All smiles for the camera but…

 

In his book Television Western Players, Everett Aaker (not sure if he is a relation of Lee) says, “Colleagues at the network branded him arrogant and difficult. He relentlessly interfered with all aspects of production.” Landon said of himself, “Ever since I was a kid, I wanted to show myself and others that I was somebody.” He doesn’t sound like the easiest of co-workers.

 

Shrewdly, Landon attributed the success of Bonanza to the fact that it gave viewers at home a sense of security and stability, and it stressed old-fashioned family values. That was something that Landon warmed to and no one would accuse him of being cutting-edge in social matters. There was something ‘safe’ and Hallmarkish about his approach to acting, writing and directing. For some reason I know not, he gained the nickname the Jesus of Malibu.

 

When Bonanza was finally pulled, in January 1973, Landon said he was offered 36 crime series, six medical shows and one sci-fi. He was certainly a hot property – and rather the opposite of Roberts’s post-Ponderosa progress. Producer Ed Friendly approached him with the idea of making a series based on Laura Ingalls Wilder’s children’s books about 19th century frontier life. Landon said, “I came home and found my 12-year-old daughter devouring the Laura Ingalls Wilder books. Then I discovered that my wife had devoured them too when she was a girl, and was reading them again. So I went to NBC and told them Little House was it.”

 

 

He directed and starred in the two-hour pilot, aired in April 1974, and he insisted on authenticity wherever possible, to get as close as he could to life in Minnesota in the 1870s. That didn’t seem to apply to his hairdo, though. The show hit the right note in any case because it became one of NBC’s biggest earners. As Landon began to take over, Ed became less Friendly, and withdrew, leaving the show pretty well in Landon’s hands. At its peak, in Season 4, it got to No 7 in the Nielsen ratings. Landon decided to leave the series in 1982 and the title was changed to Little House: A New Beginning but it wasn’t: the new show folded after a single season.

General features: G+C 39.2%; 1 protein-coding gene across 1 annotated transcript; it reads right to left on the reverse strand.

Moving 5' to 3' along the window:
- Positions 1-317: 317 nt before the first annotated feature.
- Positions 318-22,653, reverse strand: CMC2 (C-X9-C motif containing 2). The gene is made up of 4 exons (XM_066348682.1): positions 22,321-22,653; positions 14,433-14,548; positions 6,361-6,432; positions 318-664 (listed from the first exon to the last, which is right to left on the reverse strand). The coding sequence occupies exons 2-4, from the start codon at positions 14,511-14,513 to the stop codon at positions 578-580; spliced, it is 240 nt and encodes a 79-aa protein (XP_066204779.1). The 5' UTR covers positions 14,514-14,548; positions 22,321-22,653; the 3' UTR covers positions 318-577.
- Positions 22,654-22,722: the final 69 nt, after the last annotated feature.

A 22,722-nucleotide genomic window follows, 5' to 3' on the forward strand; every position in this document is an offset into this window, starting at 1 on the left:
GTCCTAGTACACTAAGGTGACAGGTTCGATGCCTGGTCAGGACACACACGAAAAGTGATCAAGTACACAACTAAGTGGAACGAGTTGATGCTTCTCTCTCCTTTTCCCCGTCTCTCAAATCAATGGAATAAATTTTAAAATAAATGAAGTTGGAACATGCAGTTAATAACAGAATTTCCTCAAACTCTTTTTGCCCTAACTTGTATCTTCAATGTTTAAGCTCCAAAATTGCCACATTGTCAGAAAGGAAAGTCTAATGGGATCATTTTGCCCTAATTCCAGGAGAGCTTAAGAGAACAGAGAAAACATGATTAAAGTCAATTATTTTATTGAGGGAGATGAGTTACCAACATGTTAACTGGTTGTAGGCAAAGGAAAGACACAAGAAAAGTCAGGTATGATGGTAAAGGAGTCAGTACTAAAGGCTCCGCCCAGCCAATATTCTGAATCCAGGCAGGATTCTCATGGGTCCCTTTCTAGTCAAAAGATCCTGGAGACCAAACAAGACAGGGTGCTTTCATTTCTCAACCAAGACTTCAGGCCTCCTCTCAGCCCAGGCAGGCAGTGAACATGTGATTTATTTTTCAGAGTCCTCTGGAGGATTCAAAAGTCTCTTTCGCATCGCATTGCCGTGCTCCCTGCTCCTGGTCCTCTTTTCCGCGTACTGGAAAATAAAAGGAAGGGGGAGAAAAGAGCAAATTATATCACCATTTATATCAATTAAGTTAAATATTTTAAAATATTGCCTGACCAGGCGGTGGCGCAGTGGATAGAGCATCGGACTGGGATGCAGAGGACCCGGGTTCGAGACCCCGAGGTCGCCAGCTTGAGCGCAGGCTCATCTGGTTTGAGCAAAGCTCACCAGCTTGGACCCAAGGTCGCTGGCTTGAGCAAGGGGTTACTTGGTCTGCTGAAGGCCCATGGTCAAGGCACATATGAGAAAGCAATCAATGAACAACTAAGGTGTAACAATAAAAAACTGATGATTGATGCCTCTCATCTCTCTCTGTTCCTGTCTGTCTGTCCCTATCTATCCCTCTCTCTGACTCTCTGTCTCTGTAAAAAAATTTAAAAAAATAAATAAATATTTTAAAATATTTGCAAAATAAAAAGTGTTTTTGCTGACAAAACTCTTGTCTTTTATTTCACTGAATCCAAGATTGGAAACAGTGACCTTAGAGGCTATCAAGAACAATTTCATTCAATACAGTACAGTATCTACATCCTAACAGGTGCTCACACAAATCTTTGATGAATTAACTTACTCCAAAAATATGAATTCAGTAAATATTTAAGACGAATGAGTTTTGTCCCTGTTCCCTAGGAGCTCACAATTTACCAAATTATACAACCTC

Personally, I liked Little House even less than Bonanza. I found it schmaltzy to a degree. But hey, it had very many fans, and won Emmys, so what do I know? For some reason, as La casa de la pradera it became one of Spanish television’s most popular series.

 

 

So, Westernwise, after a few earlyTV shows, it was pretty well Bonanza and Little House. OK, if that’s your thing. Landon did appear in two big-screen Westerns, heading the cast in the Ted Post-directed The Legend of Tom Dooley in 1959, the year Bonanza started, and then later, bizarrely, stunt-doubling DeForest Kelly in a fight on one of those 60s ‘geezer westerns’ AC Lyles produced, Town Tamer, with Dana Andrews.

 

 

 

Otherwise that was about it. He died of pancreatic cancer in 1991. He is said to have smoked four packs of unfiltered Menthol cigarettes a day since 1961, so maybe that contributed. The Reagans attended his memorial service.

 

He had good taste in cars

 

 

3 Responses

  1. And now, we are waiting anxiously for your Little House essay… The nice little Laura Ingalls Wilder Museum in Walnut Grove in the Minnesota southwest corner would appreciate it for sure !